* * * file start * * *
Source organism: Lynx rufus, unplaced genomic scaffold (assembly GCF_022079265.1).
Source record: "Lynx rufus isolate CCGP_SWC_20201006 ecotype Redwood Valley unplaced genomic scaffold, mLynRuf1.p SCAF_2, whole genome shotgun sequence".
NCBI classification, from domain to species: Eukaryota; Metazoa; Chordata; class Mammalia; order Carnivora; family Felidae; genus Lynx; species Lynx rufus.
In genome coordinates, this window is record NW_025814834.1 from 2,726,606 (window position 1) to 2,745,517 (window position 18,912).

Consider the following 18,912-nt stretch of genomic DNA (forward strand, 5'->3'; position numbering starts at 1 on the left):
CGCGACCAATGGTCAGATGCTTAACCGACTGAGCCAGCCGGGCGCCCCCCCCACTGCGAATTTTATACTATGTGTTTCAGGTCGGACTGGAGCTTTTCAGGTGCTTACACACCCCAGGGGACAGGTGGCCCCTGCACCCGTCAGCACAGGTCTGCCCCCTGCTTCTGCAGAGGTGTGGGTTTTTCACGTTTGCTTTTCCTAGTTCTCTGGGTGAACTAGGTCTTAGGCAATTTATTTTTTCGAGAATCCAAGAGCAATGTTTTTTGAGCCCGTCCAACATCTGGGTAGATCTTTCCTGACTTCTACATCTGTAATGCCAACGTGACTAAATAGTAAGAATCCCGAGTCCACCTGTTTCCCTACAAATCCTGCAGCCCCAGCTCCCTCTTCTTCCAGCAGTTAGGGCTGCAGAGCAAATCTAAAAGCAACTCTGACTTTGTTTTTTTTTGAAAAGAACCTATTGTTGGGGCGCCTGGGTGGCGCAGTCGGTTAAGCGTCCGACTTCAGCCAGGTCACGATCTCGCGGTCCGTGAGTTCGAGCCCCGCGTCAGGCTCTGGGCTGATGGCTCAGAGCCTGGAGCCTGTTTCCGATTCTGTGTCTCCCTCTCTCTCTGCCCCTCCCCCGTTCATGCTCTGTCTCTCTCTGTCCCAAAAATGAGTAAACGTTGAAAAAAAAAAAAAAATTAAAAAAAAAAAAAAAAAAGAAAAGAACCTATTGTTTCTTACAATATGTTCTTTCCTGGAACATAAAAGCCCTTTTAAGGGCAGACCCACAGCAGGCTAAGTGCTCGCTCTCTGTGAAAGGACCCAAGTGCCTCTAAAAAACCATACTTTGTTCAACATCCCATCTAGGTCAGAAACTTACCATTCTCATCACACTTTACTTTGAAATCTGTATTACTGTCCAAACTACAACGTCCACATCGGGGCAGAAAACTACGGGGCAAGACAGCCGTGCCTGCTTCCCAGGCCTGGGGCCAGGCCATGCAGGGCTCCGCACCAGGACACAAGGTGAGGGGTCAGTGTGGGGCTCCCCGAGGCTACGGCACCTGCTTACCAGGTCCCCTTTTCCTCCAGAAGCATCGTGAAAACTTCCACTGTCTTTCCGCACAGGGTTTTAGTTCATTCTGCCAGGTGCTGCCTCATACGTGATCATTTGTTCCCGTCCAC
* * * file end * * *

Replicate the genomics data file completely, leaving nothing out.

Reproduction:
Source organism: Lynx rufus, unplaced genomic scaffold (assembly GCF_022079265.1).
Source record: "Lynx rufus isolate CCGP_SWC_20201006 ecotype Redwood Valley unplaced genomic scaffold, mLynRuf1.p SCAF_2, whole genome shotgun sequence".
NCBI classification, from domain to species: Eukaryota; Metazoa; Chordata; class Mammalia; order Carnivora; family Felidae; genus Lynx; species Lynx rufus.
In genome coordinates, this window is record NW_025814834.1 from 2,726,606 (window position 1) to 2,745,517 (window position 18,912).

Consider the following 18,912-nt stretch of genomic DNA (forward strand, 5'->3'; position numbering starts at 1 on the left):
CGCGACCAATGGTCAGATGCTTAACCGACTGAGCCAGCCGGGCGCCCCCCCCACTGCGAATTTTATACTATGTGTTTCAGGTCGGACTGGAGCTTTTCAGGTGCTTACACACCCCAGGGGACAGGTGGCCCCTGCACCCGTCAGCACAGGTCTGCCCCCTGCTTCTGCAGAGGTGTGGGTTTTTCACGTTTGCTTTTCCTAGTTCTCTGGGTGAACTAGGTCTTAGGCAATTTATTTTTTCGAGAATCCAAGAGCAATGTTTTTTGAGCCCGTCCAACATCTGGGTAGATCTTTCCTGACTTCTACATCTGTAATGCCAACGTGACTAAATAGTAAGAATCCCGAGTCCACCTGTTTCCCTACAAATCCTGCAGCCCCAGCTCCCTCTTCTTCCAGCAGTTAGGGCTGCAGAGCAAATCTAAAAGCAACTCTGACTTTGTTTTTTTTTGAAAAGAACCTATTGTTGGGGCGCCTGGGTGGCGCAGTCGGTTAAGCGTCCGACTTCAGCCAGGTCACGATCTCGCGGTCCGTGAGTTCGAGCCCCGCGTCAGGCTCTGGGCTGATGGCTCAGAGCCTGGAGCCTGTTTCCGATTCTGTGTCTCCCTCTCTCTCTGCCCCTCCCCCGTTCATGCTCTGTCTCTCTCTGTCCCAAAAATGAGTAAACGTTGAAAAAAAAAAAAAAATTAAAAAAAAAAAAAAAAAAGAAAAGAACCTATTGTTTCTTACAATATGTTCTTTCCTGGAACATAAAAGCCCTTTTAAGGGCAGACCCACAGCAGGCTAAGTGCTCGCTCTCTGTGAAAGGACCCAAGTGCCTCTAAAAAACCATACTTTGTTCAACATCCCATCTAGGTCAGAAACTTACCATTCTCATCACACTTTACTTTGAAATCTGTATTACTGTCCAAACTACAACGTCCACATCGGGGCAGAAAACTACGGGGCAAGACAGCCGTGCCTGCTTCCCAGGCCTGGGGCCAGGCCATGCAGGGCTCCGCACCAGGACACAAGGTGAGGGGTCAGTGTGGGGCTCCCCGAGGCTACGGCACCTGCTTACCAGGTCCCCTTTTCCTCCAGAAGCATCGTGAAAACTTCCACTGTCTTTCCGCACAGGGTTTTAGTTCATTCTGCCAGGTGCTGCCTCATACGTGATCATTTGTTCCCGTCCAC